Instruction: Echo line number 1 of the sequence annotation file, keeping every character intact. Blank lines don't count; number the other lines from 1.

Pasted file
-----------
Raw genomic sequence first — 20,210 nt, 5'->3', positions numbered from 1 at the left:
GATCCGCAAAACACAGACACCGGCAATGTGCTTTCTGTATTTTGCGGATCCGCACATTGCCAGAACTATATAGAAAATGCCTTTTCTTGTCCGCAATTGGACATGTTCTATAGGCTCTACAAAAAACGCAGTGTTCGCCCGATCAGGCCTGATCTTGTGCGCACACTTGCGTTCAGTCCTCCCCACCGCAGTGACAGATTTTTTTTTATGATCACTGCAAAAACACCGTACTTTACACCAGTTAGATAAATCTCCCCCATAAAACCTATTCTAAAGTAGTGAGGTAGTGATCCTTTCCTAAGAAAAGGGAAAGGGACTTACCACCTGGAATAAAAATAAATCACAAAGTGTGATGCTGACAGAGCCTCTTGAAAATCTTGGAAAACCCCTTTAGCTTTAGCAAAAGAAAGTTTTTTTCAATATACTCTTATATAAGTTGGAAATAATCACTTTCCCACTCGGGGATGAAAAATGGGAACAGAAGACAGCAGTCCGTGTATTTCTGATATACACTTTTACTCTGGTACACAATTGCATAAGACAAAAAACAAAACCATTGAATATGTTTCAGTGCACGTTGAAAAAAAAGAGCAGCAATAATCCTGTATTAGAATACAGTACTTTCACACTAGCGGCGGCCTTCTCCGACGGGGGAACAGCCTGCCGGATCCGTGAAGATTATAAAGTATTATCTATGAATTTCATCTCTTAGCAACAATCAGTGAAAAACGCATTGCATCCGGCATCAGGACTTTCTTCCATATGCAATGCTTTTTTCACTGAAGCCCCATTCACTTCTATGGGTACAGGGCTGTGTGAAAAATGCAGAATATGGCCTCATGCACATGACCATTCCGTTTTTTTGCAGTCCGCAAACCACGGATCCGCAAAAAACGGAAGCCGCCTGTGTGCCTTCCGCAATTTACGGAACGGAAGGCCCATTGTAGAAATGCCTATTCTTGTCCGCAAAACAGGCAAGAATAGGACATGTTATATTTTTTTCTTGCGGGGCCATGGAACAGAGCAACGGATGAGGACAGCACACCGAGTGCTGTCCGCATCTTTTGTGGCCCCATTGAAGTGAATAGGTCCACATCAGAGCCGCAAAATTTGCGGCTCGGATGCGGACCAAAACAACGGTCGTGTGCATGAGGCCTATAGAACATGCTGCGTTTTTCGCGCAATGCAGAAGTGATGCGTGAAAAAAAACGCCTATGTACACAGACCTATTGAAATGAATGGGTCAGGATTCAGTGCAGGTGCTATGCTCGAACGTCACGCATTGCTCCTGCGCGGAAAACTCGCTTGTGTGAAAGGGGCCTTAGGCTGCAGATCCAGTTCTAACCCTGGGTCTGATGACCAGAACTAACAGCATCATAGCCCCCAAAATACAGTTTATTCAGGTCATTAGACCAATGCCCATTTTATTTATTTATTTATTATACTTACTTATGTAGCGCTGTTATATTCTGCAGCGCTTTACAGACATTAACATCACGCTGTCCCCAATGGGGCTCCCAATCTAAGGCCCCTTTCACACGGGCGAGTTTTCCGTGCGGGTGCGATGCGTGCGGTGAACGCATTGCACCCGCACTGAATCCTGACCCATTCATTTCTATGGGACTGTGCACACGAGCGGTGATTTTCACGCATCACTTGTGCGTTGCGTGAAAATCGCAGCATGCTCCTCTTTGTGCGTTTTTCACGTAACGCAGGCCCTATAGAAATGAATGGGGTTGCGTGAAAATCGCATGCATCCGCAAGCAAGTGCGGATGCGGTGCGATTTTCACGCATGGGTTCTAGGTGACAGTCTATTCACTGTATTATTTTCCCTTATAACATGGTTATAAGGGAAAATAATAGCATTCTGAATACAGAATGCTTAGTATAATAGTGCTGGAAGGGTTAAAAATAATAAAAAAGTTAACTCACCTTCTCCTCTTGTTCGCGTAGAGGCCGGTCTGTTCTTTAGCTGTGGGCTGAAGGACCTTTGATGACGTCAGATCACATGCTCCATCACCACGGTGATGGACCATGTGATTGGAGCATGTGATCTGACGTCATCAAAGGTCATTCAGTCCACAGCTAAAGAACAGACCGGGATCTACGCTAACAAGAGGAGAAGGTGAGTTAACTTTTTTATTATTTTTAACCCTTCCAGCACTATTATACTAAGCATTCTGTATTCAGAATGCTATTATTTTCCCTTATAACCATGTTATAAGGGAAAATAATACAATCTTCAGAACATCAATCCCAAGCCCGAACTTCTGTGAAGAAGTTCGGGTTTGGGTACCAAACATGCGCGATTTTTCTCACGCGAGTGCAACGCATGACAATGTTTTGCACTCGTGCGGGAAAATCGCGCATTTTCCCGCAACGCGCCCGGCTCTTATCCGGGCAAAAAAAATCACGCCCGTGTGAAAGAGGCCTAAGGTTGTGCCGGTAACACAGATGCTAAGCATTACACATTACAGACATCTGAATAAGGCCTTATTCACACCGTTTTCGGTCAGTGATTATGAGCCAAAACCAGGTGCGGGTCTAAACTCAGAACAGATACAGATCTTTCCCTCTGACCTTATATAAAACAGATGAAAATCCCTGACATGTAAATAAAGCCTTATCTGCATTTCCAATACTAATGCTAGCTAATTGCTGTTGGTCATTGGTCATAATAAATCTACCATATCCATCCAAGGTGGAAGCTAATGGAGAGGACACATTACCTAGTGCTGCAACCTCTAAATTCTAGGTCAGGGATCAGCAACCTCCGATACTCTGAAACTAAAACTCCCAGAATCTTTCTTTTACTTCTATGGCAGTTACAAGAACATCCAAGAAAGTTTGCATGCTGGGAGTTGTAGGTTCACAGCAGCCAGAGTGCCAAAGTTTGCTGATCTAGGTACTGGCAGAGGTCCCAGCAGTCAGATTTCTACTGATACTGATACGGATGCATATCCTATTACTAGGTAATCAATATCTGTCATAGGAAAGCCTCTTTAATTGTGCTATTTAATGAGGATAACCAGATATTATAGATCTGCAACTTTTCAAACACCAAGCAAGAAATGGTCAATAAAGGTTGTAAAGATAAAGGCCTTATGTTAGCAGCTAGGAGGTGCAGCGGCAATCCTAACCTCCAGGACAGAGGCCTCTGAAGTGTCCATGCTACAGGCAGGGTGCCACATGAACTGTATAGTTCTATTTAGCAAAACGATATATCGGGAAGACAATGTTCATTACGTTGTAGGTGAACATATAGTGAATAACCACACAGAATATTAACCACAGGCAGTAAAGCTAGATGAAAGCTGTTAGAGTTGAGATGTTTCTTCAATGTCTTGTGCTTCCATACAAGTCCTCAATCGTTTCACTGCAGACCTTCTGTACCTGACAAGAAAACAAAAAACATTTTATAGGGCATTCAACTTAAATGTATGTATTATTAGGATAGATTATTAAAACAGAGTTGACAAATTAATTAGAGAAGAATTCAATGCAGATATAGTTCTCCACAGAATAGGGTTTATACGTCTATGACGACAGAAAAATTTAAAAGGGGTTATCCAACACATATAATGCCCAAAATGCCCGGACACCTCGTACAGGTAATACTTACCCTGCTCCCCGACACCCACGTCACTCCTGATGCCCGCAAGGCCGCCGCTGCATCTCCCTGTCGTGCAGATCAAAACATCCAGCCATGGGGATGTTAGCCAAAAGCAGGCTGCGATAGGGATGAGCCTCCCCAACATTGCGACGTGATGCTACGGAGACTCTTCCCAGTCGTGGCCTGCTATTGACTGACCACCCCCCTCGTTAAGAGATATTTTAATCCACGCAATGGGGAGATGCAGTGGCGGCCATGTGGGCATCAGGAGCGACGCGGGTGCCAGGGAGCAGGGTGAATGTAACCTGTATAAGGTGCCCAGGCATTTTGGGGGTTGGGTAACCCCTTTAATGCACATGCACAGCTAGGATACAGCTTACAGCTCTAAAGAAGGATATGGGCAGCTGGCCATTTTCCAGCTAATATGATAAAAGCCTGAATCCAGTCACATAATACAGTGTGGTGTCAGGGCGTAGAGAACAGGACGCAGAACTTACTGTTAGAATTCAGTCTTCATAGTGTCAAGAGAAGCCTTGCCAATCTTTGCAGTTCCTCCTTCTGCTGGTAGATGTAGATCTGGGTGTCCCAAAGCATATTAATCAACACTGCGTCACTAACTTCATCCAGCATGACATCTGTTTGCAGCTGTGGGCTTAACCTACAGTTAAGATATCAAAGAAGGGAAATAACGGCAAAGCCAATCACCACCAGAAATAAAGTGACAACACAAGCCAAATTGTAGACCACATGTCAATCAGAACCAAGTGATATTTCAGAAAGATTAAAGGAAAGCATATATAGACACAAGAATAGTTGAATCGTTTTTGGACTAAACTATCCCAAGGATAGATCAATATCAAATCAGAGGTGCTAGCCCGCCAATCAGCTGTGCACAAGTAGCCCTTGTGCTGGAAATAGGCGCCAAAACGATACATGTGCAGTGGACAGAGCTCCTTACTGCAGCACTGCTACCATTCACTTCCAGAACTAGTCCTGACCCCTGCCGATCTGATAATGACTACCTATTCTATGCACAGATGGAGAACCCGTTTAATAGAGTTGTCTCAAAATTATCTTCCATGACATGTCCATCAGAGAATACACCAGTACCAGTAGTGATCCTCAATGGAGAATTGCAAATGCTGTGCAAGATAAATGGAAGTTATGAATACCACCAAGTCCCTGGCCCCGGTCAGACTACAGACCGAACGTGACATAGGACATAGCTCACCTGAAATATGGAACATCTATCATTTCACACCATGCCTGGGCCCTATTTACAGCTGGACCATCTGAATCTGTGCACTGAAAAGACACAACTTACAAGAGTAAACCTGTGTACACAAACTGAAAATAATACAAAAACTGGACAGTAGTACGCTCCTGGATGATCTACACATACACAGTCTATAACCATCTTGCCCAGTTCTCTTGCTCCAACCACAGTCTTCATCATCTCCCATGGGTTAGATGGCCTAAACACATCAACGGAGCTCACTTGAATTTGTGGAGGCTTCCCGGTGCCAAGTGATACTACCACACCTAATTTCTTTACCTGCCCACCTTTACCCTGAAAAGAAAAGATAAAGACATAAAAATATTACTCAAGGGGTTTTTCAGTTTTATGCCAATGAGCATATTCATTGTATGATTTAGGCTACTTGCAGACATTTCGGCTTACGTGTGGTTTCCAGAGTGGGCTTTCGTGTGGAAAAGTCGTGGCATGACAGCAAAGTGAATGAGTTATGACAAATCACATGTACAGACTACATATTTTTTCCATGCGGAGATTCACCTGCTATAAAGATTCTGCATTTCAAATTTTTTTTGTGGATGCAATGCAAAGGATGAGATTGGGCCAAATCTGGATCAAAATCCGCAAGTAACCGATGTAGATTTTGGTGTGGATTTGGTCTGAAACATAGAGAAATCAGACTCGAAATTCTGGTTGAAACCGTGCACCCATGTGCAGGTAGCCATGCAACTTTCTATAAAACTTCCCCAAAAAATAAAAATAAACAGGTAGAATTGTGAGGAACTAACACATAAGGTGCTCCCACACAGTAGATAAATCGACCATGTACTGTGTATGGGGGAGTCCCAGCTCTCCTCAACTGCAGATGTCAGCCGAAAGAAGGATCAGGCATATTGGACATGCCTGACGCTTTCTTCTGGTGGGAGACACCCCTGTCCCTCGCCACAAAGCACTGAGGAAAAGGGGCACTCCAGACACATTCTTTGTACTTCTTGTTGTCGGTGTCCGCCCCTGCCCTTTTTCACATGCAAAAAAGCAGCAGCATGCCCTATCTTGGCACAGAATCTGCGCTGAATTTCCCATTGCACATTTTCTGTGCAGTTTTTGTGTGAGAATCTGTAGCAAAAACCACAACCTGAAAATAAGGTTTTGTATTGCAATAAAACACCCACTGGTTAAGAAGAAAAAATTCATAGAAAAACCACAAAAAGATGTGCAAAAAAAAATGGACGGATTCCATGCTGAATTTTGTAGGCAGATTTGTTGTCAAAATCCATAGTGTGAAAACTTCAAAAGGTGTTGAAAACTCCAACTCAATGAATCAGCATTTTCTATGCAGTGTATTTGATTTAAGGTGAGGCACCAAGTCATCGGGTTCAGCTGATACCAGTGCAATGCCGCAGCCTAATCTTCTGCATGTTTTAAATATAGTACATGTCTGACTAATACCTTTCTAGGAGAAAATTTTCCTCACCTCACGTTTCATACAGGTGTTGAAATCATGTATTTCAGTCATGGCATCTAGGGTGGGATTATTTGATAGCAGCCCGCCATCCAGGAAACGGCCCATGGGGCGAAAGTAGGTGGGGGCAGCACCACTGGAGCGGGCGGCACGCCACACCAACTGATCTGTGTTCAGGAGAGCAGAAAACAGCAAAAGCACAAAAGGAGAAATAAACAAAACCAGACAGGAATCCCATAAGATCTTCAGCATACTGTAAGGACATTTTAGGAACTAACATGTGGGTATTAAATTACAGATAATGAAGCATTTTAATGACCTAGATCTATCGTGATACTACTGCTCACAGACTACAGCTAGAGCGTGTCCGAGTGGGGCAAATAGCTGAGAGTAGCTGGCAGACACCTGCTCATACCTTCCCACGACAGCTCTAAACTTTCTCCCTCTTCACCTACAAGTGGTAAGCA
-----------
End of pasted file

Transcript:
Raw genomic sequence first — 20,210 nt, 5'->3', positions numbered from 1 at the left: